Given the ever-growing expectation for having anytime, anywhere internet and cellular access, it’s no wonder that mobile devices are commanding a greater share of consumer attention every year. According to eMarketer, U.S. adults will spend nearly four hours per day on mobile devices in 2020, up from two and three-quarters hours in 2015.
So it’s not surprising that marketers’ investments in mobile campaigns continue to grow at a strong clip. This year, for example, mobile ad spending is expected to increase by more than 21% to $120 billion. But this year also promises to be a pivotal one in mobile’s development that will present marketers with fresh opportunities for engaging consumers along with new challenges in managing data related to those consumers. Here are a few take-aways from eMarketer’s trends report.
5G penetration may be low at present, but that doesn’t mean expectations for it aren’t sky high and rising atmospherically with each step closer to full rollout. The next generation of broadband is already being touted as the technology that will open up huge opportunities for mobile advertising. In particular, this will have a huge effect on video advertising on mobile.
For example, 5G is expected to make a huge difference in mobile gaming. The low latency and high-speed connections could introduce much more immersive multiplayer mobile games. And, according to eMarketer, brands may finally discover in-game video advertising in a big way. In addition, given that mobile video advertising overall is growing so quickly—25% in 2020—the financial infusion will breed more innovation in the mobile video ad space, including more interactivity.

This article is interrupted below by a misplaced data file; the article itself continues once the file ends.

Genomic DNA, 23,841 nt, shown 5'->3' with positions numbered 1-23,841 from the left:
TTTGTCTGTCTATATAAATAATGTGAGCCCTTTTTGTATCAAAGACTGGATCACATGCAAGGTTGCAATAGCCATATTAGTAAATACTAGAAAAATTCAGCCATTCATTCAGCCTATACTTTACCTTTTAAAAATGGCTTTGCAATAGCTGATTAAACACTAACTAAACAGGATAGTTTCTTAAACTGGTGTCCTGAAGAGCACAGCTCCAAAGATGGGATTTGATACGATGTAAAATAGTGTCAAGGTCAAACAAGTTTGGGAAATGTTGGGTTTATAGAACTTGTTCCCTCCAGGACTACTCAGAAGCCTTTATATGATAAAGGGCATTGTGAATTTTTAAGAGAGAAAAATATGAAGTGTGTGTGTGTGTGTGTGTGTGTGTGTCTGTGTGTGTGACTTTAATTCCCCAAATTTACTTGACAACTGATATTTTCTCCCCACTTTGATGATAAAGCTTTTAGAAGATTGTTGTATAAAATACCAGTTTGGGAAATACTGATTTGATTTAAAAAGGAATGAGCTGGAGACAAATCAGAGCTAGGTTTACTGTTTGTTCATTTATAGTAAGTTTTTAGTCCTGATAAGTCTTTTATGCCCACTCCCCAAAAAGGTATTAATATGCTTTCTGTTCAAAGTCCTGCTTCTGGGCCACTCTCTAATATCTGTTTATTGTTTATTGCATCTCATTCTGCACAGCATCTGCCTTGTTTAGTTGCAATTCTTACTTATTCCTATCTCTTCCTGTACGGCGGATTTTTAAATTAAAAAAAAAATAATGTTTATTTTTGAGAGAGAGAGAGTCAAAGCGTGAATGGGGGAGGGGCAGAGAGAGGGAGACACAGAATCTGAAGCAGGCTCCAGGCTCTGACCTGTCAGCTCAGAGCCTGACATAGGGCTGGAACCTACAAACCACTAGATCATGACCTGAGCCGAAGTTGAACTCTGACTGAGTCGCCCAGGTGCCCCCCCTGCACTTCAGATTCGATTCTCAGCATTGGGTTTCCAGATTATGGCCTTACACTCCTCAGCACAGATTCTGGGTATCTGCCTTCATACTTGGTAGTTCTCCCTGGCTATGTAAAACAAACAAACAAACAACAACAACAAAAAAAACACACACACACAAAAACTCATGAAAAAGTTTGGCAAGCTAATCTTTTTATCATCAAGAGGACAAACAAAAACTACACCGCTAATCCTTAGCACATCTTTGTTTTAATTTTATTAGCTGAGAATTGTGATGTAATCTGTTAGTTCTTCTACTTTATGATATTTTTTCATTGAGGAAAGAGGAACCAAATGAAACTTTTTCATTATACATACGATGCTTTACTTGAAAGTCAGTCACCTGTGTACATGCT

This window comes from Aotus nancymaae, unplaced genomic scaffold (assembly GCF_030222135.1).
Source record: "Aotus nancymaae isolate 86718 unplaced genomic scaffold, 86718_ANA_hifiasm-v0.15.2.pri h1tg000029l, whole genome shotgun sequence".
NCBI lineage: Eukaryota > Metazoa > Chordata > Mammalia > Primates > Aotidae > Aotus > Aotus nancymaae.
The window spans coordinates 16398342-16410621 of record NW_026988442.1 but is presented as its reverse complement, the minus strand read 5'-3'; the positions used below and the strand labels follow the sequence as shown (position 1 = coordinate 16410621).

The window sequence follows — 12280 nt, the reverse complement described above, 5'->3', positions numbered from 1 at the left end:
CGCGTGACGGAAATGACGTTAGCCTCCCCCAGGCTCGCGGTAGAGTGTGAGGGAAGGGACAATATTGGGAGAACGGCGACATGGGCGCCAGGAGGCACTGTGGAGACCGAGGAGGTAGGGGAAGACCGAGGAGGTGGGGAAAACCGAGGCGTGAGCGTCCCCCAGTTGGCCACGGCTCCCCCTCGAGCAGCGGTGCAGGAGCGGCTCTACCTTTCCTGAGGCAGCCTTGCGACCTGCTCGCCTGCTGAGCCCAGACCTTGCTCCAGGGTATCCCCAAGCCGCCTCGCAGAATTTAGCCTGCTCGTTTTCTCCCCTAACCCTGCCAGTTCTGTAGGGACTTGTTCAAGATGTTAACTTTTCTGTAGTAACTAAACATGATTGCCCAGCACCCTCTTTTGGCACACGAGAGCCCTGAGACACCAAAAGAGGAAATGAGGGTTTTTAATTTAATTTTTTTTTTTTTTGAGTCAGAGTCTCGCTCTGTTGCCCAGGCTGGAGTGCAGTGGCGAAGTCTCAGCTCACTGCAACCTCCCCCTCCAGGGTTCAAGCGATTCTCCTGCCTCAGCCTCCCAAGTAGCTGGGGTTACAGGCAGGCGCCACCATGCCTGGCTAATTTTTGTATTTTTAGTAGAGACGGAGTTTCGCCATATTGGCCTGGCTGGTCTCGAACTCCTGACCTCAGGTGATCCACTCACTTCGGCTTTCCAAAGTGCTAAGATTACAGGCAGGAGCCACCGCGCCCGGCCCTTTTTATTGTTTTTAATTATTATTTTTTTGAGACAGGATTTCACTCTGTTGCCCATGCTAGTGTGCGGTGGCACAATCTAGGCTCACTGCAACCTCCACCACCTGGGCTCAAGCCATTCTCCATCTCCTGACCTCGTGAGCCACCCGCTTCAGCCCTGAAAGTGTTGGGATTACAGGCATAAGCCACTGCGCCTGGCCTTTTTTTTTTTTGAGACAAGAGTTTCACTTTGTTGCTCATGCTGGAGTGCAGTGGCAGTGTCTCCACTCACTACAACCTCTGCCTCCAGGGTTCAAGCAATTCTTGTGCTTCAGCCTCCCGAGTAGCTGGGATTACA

Context is Everything
So much of online advertising lately has been about capitalizing on users’ personal information and data. But new regulations around consumer privacy, along with burgeoning cookie restrictions, are forcing a shift that will likely result in the resurgence of contextual advertising. Using the context of an app or web page rather than an individual’s personal data to gauge interest, is an effective way for marketers to target consumers in a world without cookies.
Marketers will need to be more judicious about how they collect and use data. And that’s not necessarily a bad thing. As Scott Swanson, CEO and co-founder of Aki Technologies told eMarketer, “In reality, the app or content that somebody is using is probably one of the things that’s most indicative of the kind of moment that person is having.”
The combination of the opportunities unleashed by 5G and the challenges associated with privacy could result in a kind of push-me, pull-you situation for marketers but there’s a workaround, according to Teads’ Global Creative Director, Coca Cocallemen. He feels upping the ante on the creative for mobile ads will do much to help brands capitalize on the exciting capabilities of new broadband networks while engaging audiences in impactful, effective ways. Cocallemen makes the case in AdWeek that the quality of the creative on mobile matters more than all the slicing, dicing and targeting data stores can yield.
Marketers need to step up, in his view, and treat mobile as the unique and powerful platform that it is. Noting that 85% of mobile videos were created for larger, panoramic TV screens, he underscores the importance of creating video for the specific medium rather than just trying to press an existing asset into a service it might not be able to fully deliver on. It’s not a new observation, but it’s an important one to bear in mind as mobile achieves new levels of primacy.